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On 23 February 2022, the Council adopted a package of measures to respond to Russia’s decision to recognize the non-government controlled areas of the Donetsk and Luhansk oblasts of Ukraine as independent entities, and the subsequent decision to send Russian troops into these areas.

The package consists of the measures outlined below.

Targeted restrictive measures

  • Within the existing framework for sanctions, the EU has designated all the 351 members of the Russian State Duma, who voted in favour of the appeal to President Putin to recognise the independence of the self-proclaimed Donetsk and Luhansk ”republics”. This is in line with the UK’s plan to impose similar sanctions measures.
  • Moreover, 27 high profile individuals and entities have been designated. These include decision makers such as members of the government, who were involved in the decision to recognize the independence of the non-government controlled areas; banks (Bank Rossiya, PROMSVYAZBANK and VEB.RF, all three of which have already been designated by the US, while the UK has designated the first two banks) and certain businesspersons/oligarchs; senior military officers; and individuals accused of leading a disinformation war against Ukraine. Note that in relation to the designated banks, the EU is allowing Member States to grant licenses for the release or making available of funds for the wind-down of existing agreements (including correspondent banking arrangements) by 24 August 2022.
  • Restrictive measures include an asset freeze and a prohibition from making funds available to the listed individuals and entities. In addition, a travel ban applicable to the listed persons prevents them from entering or transiting through EU territory.

Restrictions on economic relations with the non-government controlled areas of the Donetsk and Luhansk oblasts

New measures will target trade from the non-government controlled areas of the Donetsk and Luhansk to and from the EU. These restrictions broadly mirror the restrictions that have been in place against Crimea and Sevastopol since 2014. In particular, the following restrictions have been imposed:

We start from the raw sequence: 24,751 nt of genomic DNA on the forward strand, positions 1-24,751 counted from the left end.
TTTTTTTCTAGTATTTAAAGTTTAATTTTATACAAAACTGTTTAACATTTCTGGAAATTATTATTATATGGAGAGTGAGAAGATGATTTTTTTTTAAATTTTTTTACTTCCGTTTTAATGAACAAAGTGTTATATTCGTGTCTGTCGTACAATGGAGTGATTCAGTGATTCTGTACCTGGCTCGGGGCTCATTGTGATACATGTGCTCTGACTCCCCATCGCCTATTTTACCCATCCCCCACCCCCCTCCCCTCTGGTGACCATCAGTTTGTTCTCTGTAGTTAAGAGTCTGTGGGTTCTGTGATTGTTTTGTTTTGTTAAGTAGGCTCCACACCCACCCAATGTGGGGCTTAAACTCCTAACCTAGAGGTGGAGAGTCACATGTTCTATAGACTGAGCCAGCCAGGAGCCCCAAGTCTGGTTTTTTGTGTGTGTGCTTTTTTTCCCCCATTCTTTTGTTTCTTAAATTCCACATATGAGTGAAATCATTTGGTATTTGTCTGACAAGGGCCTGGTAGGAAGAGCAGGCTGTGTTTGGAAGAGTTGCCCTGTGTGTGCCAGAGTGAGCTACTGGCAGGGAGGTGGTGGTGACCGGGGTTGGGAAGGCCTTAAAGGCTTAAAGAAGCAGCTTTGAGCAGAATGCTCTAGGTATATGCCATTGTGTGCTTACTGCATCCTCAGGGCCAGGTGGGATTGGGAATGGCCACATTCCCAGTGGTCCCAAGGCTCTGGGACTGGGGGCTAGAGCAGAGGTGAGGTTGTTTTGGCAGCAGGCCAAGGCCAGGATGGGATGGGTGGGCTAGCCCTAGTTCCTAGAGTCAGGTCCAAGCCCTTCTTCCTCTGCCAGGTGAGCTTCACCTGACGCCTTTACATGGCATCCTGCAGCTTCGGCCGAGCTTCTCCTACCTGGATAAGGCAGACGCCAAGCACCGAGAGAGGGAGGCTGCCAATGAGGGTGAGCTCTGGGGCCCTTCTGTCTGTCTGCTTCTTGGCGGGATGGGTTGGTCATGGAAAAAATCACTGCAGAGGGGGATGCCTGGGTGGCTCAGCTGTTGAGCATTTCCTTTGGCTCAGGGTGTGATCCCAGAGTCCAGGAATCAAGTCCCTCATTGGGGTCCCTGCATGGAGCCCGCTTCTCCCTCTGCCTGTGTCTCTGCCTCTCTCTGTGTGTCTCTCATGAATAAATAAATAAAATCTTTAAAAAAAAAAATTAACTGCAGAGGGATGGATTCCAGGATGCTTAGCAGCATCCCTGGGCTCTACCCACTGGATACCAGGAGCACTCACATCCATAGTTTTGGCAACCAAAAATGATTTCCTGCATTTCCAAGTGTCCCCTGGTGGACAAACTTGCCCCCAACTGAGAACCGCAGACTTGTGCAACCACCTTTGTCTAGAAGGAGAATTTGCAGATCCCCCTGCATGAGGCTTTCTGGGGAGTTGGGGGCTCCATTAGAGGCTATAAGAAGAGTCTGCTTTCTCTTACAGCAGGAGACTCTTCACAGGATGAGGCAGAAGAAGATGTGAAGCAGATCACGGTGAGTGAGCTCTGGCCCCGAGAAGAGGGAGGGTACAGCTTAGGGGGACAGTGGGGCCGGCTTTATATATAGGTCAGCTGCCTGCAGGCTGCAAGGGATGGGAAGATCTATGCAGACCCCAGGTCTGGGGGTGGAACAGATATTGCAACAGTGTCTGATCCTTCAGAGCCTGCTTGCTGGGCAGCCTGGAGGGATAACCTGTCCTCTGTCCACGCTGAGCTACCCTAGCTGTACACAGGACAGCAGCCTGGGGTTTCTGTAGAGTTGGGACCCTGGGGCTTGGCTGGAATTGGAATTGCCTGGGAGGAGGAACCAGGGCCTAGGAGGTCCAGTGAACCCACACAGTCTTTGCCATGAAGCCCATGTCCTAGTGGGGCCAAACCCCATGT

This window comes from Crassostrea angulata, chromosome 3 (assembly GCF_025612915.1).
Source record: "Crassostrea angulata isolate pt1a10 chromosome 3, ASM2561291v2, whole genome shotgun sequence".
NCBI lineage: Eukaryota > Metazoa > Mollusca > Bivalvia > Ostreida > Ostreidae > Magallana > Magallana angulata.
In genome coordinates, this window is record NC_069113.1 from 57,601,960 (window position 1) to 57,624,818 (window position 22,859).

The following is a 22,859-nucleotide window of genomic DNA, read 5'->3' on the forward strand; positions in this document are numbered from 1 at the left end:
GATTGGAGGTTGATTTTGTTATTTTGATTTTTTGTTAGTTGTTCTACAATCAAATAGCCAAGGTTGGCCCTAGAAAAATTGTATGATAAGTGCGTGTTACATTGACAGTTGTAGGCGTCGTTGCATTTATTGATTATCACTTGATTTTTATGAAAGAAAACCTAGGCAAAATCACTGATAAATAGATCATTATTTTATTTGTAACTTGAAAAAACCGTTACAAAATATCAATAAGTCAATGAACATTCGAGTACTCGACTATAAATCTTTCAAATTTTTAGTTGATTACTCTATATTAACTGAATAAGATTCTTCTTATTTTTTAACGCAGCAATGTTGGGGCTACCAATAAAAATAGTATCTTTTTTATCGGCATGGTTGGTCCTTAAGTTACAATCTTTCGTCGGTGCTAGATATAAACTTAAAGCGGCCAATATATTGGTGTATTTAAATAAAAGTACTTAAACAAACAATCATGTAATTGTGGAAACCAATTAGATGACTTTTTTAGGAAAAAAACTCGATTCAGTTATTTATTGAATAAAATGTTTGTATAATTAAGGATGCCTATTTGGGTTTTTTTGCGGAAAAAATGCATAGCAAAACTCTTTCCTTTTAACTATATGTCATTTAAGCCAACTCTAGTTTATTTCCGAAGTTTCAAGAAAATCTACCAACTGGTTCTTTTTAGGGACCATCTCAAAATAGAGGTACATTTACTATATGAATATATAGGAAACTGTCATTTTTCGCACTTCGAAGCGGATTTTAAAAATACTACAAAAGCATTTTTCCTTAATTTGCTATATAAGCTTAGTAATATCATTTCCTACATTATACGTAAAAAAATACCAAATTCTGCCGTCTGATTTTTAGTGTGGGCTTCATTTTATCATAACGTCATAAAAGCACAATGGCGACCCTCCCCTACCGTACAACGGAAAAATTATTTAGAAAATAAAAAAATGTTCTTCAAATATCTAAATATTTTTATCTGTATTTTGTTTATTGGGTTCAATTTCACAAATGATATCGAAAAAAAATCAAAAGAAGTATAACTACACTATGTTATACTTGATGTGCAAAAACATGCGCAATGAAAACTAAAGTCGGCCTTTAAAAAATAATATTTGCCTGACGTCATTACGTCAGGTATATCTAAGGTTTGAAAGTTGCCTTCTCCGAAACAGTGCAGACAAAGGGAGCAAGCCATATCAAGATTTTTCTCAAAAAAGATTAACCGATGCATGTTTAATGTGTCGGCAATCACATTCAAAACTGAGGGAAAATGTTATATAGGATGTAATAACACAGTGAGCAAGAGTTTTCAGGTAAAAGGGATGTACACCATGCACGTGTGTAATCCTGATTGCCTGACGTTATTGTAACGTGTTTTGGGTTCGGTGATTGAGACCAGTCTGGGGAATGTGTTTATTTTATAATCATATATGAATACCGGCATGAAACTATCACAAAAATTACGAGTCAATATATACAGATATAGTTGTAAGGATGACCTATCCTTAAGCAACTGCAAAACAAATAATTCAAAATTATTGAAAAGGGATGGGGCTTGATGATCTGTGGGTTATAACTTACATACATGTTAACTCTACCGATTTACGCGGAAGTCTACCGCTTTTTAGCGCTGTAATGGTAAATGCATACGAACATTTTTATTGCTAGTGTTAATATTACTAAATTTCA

• an import ban on goods from the non-government controlled areas of the Donetsk and Luhansk oblasts, as well as a ban on associated financing and financial assistance;
  • restrictions on investment in the regions, including the purchase of land, the purchase of shares and securities of entities in the regions, entering into financing and joint venture agreements with entities in the regions, and the provision of investment services related to these activities;
  • a prohibition on the supply of tourism services;
  • an export ban for a wide array of goods and technologies (aimed at the transport, telecommunications, energy, and oil, gas and minerals sectors, but covering a wide range of goods that may impact many other sectors).  The ban also prohibits the provision of technical services, financing and financial assistance related to these items for use in the regions; and
  • a ban on providing technical assistance, brokering, construction or engineering services directly relating to infrastructure in the non-government controlled areas within the transport, telecommunications, energy, and oil, gas and minerals sectors.

Note that the restrictions outlined above only apply to the “non-government controlled areas of the Donetsk and Luhansk oblasts of Ukraine”, signifying that trade with areas under Ukrainian government control is not affected.

Financial restrictions